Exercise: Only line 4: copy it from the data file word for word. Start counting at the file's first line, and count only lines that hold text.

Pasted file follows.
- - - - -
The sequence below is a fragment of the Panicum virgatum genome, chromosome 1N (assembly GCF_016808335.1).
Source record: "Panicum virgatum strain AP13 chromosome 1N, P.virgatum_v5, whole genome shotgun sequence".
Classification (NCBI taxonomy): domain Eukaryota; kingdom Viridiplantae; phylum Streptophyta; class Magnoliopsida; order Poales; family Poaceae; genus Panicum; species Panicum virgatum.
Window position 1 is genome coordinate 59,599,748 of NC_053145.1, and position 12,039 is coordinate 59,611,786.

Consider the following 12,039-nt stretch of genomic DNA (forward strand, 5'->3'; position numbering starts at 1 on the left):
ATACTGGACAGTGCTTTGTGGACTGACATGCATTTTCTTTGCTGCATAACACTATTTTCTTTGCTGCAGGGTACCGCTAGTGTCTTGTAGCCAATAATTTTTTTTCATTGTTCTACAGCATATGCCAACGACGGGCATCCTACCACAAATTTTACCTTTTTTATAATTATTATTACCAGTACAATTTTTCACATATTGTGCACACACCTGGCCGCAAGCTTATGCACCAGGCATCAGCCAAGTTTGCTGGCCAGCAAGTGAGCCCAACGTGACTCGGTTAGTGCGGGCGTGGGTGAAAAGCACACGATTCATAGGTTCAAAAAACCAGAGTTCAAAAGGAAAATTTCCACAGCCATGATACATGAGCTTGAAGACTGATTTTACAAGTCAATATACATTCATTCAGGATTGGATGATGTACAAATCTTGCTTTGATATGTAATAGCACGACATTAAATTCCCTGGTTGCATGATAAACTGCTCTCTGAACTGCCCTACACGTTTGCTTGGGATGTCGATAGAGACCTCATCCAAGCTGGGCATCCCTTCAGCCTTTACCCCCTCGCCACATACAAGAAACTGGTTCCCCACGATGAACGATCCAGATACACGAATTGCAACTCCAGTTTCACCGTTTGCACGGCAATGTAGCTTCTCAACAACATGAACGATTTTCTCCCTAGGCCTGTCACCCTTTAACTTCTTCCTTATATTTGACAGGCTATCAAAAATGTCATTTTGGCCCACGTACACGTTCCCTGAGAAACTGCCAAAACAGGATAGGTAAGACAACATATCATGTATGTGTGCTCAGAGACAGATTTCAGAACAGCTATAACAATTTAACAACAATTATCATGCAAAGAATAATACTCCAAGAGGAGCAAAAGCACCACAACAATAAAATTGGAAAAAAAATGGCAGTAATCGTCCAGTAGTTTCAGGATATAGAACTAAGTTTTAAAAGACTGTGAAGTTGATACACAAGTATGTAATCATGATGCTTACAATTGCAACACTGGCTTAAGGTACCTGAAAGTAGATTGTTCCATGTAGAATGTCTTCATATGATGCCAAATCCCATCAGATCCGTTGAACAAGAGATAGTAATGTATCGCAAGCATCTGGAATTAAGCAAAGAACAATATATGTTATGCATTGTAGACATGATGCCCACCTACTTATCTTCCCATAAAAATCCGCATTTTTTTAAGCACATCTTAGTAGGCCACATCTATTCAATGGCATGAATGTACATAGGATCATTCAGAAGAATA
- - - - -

Window position 1 is genome coordinate 59,599,748 of NC_053145.1, and position 12,039 is coordinate 59,611,786.